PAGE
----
Seven Critical Deal Skills
Why Deal Skills Matter in Tech Transactions
a boutique investment banker specializing in selling technology
companies, I have long pondered what key deal skills lead to successful
transactions. Over the years, actually 23 years, that I have been
structuring deals, I have come up with a brief list of the consummate
deal skills that can be applied across any industry or sector.
deal skills are manifested by the outcome of a transaction: First of
all, the deal gets closed. The client gets the best price, typically by
getting multiple offers. All the best buyers are contacted, especially
the non-obvious ones. The transaction gets back on track after it
breaks down. (Forty percent of all deals blow up at least once.) The
deal gets completed smoothly, with fewer problems, fewer delays, fewer
arguments, fewer hassles and in a reasonable time frame.
questions that I am often asked are: “What sectors have you worked in
lately?” and “Have you ever done a deal in the XYZ industry?” This
leads me to believe that tech CEOs and venture capitalists think that
industry knowledge or contacts are all that matter. On the contrary,
deal skills are far and away the most important component of closing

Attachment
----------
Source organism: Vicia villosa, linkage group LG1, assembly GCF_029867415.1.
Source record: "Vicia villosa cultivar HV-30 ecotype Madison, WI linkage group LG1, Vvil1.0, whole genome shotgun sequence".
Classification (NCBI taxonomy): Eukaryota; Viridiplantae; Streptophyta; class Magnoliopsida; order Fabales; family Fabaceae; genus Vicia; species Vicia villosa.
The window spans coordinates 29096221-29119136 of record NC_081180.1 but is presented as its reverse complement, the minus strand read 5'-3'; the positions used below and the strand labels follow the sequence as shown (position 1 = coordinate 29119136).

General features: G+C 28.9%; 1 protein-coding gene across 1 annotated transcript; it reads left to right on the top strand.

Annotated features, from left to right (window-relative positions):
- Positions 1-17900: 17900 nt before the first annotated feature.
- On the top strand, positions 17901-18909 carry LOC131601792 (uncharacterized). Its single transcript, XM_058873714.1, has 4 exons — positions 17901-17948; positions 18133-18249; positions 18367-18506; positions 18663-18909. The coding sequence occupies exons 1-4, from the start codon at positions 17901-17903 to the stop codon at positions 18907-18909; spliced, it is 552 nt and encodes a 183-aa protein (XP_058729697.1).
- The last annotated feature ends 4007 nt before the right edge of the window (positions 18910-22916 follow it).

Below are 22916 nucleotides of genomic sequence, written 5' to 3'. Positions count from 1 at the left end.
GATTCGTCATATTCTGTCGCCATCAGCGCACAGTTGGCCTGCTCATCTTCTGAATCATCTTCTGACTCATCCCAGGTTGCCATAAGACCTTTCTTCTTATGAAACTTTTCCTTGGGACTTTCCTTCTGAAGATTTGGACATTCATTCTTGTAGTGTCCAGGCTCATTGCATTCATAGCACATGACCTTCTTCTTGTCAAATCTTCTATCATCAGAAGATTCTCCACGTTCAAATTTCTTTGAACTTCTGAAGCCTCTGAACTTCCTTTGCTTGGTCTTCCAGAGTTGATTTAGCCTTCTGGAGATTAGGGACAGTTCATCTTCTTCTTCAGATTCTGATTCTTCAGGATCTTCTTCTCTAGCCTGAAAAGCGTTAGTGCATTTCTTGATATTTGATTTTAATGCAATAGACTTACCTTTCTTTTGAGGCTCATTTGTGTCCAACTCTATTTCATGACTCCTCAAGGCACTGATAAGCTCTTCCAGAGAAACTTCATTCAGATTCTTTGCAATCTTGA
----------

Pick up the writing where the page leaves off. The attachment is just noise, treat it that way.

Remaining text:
the sale of a technology company.
Industry knowledge certainly
is a good thing; however, it can be learned. With a week or two of
diligent effort, you can get fairly up to speed in any industry sector.
Study industry reports, talk with a handful of CEOs, read the trade
press, view industry web sites, and you will know what is going on. And
making the right contacts is a fairly straightforward process.
it comes to getting a deal closed at the best price and with the least
problems, these seven deal skills will beat industry knowledge every
day of the week.
Seven Critical Deal
1. Listen Between
Listening between the lines means not just hearing what the person is
saying, but understanding what the person really means.
principals meet, they rarely listen well. They are thinking about what
they are going to say next, rather than really hearing the other person.
is the ultimate deal skill. You can't get someone what they want if you
are not sure what it is. You cannot overcome an objection if you don't
understand it clearly. A skilled deal person understands exactly what
each side wants to achieve.
2. Know How to
Identify the Non-Obvious Buyers.
down on the core market is the easy part. The selling company can
probably come up with a list of 10 to 20 buyers without too much
trouble. These are the easy ones, the obvious candidates. An important
deal skill is knowing where to find the less obvious buyers.
best buyers may be in markets that are adjacent to the core market.
Understanding the importance of adjacent markets is critical because
they may be the most fruitful places to look for buyers. Buyers in